Monday, January 24, 2005
Riga, Latvia — The Central Bank of Lithuania announced that it plans to adopt the common European currency, the euro in 2007, and replace its national currency, the litas.
Lithunia intends to introduce the use of the euro as an official currency on January 1, 2007, where it will be used alongside the litas until January 15. From January 15, the euro would become the only official means of payment.
Lithuania joined the European Union in 2004, and like the other new member states, it is obliged to adopt the euro when it is ready. However, in order to adopt the euro, a country must be part of the EU’s Exchange Rate Mechanism II (ERM II) for at least two years. During that time, the currency must not fluctuate more than 2.25% in relation to the euro. Additionally, the budget deficit should be under 3% of gross domestic product.
Lithunia became part of ERM II in June 2004, meaning that the earliest it could join the euro would be in June 2006. However, its target is 2007, which, at the present moment, seems to be achievable, considering the country’s low inflation and budget deficit. The litas has been pegged to the euro, since February 2002, at a rate of 1 euro = 3.45 litas.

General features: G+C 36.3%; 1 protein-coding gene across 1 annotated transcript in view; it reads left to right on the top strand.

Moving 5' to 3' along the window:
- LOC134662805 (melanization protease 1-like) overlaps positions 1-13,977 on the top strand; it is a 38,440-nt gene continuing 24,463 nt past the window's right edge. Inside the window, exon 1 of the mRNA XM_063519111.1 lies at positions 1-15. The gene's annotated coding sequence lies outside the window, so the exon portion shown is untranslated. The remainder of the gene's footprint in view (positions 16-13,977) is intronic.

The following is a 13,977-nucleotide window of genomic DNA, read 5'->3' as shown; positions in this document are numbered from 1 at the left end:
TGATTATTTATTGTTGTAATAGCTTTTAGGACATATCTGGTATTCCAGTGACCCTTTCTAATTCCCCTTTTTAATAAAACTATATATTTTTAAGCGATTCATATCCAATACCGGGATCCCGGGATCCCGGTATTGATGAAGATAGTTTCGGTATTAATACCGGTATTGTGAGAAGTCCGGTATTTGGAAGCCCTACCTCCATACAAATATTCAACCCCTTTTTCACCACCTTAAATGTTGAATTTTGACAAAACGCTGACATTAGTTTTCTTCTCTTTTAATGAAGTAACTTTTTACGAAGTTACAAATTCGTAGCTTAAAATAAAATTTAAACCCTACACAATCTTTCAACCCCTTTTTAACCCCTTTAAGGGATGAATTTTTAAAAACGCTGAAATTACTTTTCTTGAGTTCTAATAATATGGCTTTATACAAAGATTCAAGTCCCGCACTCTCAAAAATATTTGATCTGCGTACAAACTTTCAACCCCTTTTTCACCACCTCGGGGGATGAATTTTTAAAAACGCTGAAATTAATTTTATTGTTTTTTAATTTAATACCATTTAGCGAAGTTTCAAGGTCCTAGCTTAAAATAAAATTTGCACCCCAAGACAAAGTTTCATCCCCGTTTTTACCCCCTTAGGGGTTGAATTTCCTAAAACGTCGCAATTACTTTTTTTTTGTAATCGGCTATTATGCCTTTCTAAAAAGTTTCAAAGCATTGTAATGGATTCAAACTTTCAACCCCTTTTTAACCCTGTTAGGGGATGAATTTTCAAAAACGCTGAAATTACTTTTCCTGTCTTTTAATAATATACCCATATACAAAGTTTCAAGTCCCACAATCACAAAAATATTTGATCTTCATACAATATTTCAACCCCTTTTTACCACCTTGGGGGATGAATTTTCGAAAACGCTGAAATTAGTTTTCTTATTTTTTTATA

So far, only 12 out of the 25 members of the European Union have adoped the euro. However, in the next decade, it is expected that most, if not all, of the ten new member states will adopt the currency. Lithuania is expected to be the first to adopt the currency, in 2007. Estonia and Slovenia, which are the only other new member states that are part of ERM II, are also expected to join the common currency at this time.
Larger countries like Hungary, Czechia and Poland, which are not yet part of ERM II, may have to wait until 2010 at least, due to their large budget deficits.
Lithuania has been one of the most enthusiastic new member states concerning European integration. Besides its early adoption of the euro, it was the first country in the EU to ratify the European Constitution.